ASBESTOS UPDATE: Court Won't Compel Cos. to Pay Deposition Costs
----------------------------------------------------------------
HarrisMartin Publishing reported that a California state court has
refused to issue an order compelling defendants to pay costs
related to the depositions of plaintiffs in several asbestos cases,
concluding that the plaintiffs had failed to persuade the court
that good cause exists for it to compel the defendant to pay the
court reporter fees and costs sought by the plaintiff.

In the Dec. 20 order, the California Superior Court for San
Francisco County denied the plaintiffs' argument that "trial
preservation deposition" was separate from the discovery portion of
the same deposition of the same individual.


ASBESTOS UPDATE: Crane Co. Had 29,089 Pending Claims at Dec. 31
---------------------------------------------------------------
Crane Co. has 29,089 pending asbestos-related claims as of December
31, 2018, according to the Company's Form 8-K filed with the U.S.
Securities and Exchange Commission for January 28, 2019.

The Company states, "Of the 29,089 pending claims as of December
31, 2018, approximately 18,000 claims were pending in New York,
approximately 100 claims were pending in Texas, approximately 400
claims were pending in Mississippi, and approximately 200 claims
were pending in Ohio, all jurisdictions in which legislation or
judicial orders restrict the types of claims that can proceed to
trial on the merits.

"The Company has tried several cases resulting in defense verdicts
by the jury or directed verdicts for the defense by the court.  The
Company further has pursued appeals of certain adverse jury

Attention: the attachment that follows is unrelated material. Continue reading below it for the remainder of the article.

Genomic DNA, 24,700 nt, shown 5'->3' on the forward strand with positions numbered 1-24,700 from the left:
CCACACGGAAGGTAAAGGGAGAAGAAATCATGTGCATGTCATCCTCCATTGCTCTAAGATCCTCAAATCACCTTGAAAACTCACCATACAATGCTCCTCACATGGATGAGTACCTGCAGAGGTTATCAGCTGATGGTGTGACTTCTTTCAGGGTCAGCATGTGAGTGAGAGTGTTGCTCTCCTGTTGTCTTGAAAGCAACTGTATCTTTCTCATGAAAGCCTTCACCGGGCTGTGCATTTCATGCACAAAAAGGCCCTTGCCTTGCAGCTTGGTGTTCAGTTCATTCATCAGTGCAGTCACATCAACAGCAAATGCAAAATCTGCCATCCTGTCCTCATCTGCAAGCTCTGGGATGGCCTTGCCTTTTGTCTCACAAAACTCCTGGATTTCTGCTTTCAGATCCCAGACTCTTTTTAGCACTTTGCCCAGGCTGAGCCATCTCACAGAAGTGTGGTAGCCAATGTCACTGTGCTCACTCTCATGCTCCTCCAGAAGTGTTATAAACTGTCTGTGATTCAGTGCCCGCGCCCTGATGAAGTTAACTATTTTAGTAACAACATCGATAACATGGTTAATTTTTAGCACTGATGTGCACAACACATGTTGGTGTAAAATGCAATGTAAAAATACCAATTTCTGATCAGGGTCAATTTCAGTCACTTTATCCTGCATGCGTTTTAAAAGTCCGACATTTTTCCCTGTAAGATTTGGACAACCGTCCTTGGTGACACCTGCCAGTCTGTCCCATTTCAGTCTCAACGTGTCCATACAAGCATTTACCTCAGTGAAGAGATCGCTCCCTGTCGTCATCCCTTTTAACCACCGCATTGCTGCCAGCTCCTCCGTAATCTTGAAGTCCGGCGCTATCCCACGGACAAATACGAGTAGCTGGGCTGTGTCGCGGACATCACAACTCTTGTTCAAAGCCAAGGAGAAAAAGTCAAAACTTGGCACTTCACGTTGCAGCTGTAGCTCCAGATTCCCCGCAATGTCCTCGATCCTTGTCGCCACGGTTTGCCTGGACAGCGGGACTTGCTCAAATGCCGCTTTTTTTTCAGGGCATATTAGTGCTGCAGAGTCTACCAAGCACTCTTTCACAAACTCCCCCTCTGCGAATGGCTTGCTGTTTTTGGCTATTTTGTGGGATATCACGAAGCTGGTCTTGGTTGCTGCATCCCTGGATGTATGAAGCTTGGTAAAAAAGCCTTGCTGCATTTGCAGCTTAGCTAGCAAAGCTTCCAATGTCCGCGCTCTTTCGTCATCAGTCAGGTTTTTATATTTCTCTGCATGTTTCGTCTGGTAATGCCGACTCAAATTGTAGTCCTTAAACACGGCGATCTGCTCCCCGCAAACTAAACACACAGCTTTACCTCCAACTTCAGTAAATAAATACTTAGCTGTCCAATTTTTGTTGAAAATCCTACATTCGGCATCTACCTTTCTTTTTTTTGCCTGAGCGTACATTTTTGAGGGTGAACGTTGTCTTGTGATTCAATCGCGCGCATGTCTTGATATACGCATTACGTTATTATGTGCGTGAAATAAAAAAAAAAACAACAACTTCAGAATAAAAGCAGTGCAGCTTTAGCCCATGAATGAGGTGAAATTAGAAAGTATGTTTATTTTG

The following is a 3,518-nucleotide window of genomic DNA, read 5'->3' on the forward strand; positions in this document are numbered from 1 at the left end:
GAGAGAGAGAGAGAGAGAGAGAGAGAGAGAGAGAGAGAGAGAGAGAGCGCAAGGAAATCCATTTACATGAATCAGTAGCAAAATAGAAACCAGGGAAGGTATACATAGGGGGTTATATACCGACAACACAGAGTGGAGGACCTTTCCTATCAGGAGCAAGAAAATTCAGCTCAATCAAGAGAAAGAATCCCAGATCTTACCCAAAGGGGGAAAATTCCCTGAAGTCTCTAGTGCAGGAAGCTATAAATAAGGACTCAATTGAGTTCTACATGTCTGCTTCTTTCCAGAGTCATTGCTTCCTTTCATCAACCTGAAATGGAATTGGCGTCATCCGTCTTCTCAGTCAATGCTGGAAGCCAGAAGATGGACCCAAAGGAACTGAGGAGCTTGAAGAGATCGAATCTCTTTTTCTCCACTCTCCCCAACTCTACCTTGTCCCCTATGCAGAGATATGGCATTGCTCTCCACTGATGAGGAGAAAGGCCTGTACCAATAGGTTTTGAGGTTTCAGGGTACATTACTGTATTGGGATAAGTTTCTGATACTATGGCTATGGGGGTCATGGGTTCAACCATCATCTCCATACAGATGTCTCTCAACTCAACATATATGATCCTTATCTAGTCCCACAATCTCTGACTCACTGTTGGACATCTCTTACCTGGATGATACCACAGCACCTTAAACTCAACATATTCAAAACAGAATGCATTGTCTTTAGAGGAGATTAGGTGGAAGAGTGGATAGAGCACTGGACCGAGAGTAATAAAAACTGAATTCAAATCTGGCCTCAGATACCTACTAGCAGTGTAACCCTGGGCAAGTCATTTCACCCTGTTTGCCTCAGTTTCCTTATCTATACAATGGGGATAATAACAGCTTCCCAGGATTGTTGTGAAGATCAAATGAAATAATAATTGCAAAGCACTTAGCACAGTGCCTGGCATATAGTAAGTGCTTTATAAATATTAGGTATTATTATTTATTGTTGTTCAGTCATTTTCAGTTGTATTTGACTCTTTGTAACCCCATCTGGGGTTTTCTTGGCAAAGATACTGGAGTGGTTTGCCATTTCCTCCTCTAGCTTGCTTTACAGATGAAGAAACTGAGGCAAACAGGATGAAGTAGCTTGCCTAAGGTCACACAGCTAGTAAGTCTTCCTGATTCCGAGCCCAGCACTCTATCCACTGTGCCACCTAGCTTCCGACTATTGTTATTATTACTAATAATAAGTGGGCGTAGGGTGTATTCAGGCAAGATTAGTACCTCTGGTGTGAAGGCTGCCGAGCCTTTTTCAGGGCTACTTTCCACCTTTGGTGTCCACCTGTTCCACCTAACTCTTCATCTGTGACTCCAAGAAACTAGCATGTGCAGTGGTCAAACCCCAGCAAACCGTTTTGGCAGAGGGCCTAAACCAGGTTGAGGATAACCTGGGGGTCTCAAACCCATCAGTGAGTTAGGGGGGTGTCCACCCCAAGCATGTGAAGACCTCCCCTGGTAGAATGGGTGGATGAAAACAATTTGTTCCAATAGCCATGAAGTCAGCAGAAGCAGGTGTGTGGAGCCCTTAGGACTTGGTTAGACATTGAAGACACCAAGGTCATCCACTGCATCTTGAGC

verdicts that have resulted in reversals in favor of the defense."

A full-text copy of the Form 8-K is available at
https://is.gd/i6Aa39


ASBESTOS UPDATE: Crane Co. Pays $1.3MM Judgment in DeLisle Case
---------------------------------------------------------------
Crane Co. disclosed in its Form 8-K filed with the U.S. Securities
and Exchange Commission for January 28, 2019, that it has paid the
judgment in the Richard DeLisle case on December 28, 2018.

The Company states, "On September 17, 2013, a Fort Lauderdale,
Florida state court jury in the Richard DeLisle claim found the
Company responsible for 16% of an US$8 million verdict.  The trial
court denied all parties' post-trial motions, and entered judgment
against the Company in the amount of US$1.3 million.  The Company
appealed and oral argument on the appeal took place on February 16,
2016.  On September 14, 2016 a panel of the Florida Court of
Appeals reversed and entered judgment in favor of the Company.
Plaintiff filed with the Court of Appeals a motion for rehearing
and/or certification of an appeal to the Florida Supreme Court,
which the Court denied on November 9, 2016.  Plaintiffs
subsequently requested review by the Supreme Court of Florida.
Plaintiffs' motion was granted on July 11, 2017.  Oral argument
took place on March 6, 2018.  On October 15, 2018, the Supreme
Court of Florida reversed and remanded with instructions to
reinstate the trial court's judgment.  The Company paid the
judgment on December 28, 2018.  That payment is reflected in the
fourth quarter 2018 indemnity amount."

A full-text copy of the Form 8-K is available at
https://is.gd/i6Aa39